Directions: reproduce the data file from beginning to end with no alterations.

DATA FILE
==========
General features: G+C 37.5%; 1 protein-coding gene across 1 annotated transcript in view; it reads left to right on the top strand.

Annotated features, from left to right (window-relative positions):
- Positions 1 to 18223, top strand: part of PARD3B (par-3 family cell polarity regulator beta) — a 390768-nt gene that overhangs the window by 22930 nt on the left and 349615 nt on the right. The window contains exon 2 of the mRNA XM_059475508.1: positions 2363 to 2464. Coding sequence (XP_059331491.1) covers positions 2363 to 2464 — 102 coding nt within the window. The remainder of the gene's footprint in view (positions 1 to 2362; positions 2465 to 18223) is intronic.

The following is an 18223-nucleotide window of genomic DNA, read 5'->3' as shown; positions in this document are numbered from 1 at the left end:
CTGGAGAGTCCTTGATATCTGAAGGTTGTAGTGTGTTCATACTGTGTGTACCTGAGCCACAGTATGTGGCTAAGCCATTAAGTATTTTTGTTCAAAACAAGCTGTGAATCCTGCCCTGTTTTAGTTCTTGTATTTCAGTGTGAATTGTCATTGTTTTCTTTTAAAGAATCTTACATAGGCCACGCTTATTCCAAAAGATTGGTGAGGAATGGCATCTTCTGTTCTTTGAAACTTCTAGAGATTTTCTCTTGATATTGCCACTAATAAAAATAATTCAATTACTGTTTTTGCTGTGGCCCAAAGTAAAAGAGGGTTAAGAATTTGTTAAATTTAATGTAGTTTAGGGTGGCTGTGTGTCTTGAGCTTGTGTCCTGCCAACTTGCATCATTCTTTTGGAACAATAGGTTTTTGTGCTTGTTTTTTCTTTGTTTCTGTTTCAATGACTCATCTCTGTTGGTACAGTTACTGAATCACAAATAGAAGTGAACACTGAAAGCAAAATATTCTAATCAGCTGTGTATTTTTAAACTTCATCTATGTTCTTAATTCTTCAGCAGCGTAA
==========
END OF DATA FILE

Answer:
General features: G+C 37.5%; 1 protein-coding gene across 1 annotated transcript in view; it reads left to right on the top strand.

Annotated features, from left to right (window-relative positions):
- Positions 1 to 18223, top strand: part of PARD3B (par-3 family cell polarity regulator beta) — a 390768-nt gene that overhangs the window by 22930 nt on the left and 349615 nt on the right. The window contains exon 2 of the mRNA XM_059475508.1: positions 2363 to 2464. Coding sequence (XP_059331491.1) covers positions 2363 to 2464 — 102 coding nt within the window. The remainder of the gene's footprint in view (positions 1 to 2362; positions 2465 to 18223) is intronic.

The following is an 18223-nucleotide window of genomic DNA, read 5'->3' as shown; positions in this document are numbered from 1 at the left end:
CTGGAGAGTCCTTGATATCTGAAGGTTGTAGTGTGTTCATACTGTGTGTACCTGAGCCACAGTATGTGGCTAAGCCATTAAGTATTTTTGTTCAAAACAAGCTGTGAATCCTGCCCTGTTTTAGTTCTTGTATTTCAGTGTGAATTGTCATTGTTTTCTTTTAAAGAATCTTACATAGGCCACGCTTATTCCAAAAGATTGGTGAGGAATGGCATCTTCTGTTCTTTGAAACTTCTAGAGATTTTCTCTTGATATTGCCACTAATAAAAATAATTCAATTACTGTTTTTGCTGTGGCCCAAAGTAAAAGAGGGTTAAGAATTTGTTAAATTTAATGTAGTTTAGGGTGGCTGTGTGTCTTGAGCTTGTGTCCTGCCAACTTGCATCATTCTTTTGGAACAATAGGTTTTTGTGCTTGTTTTTTCTTTGTTTCTGTTTCAATGACTCATCTCTGTTGGTACAGTTACTGAATCACAAATAGAAGTGAACACTGAAAGCAAAATATTCTAATCAGCTGTGTATTTTTAAACTTCATCTATGTTCTTAATTCTTCAGCAGCGTAA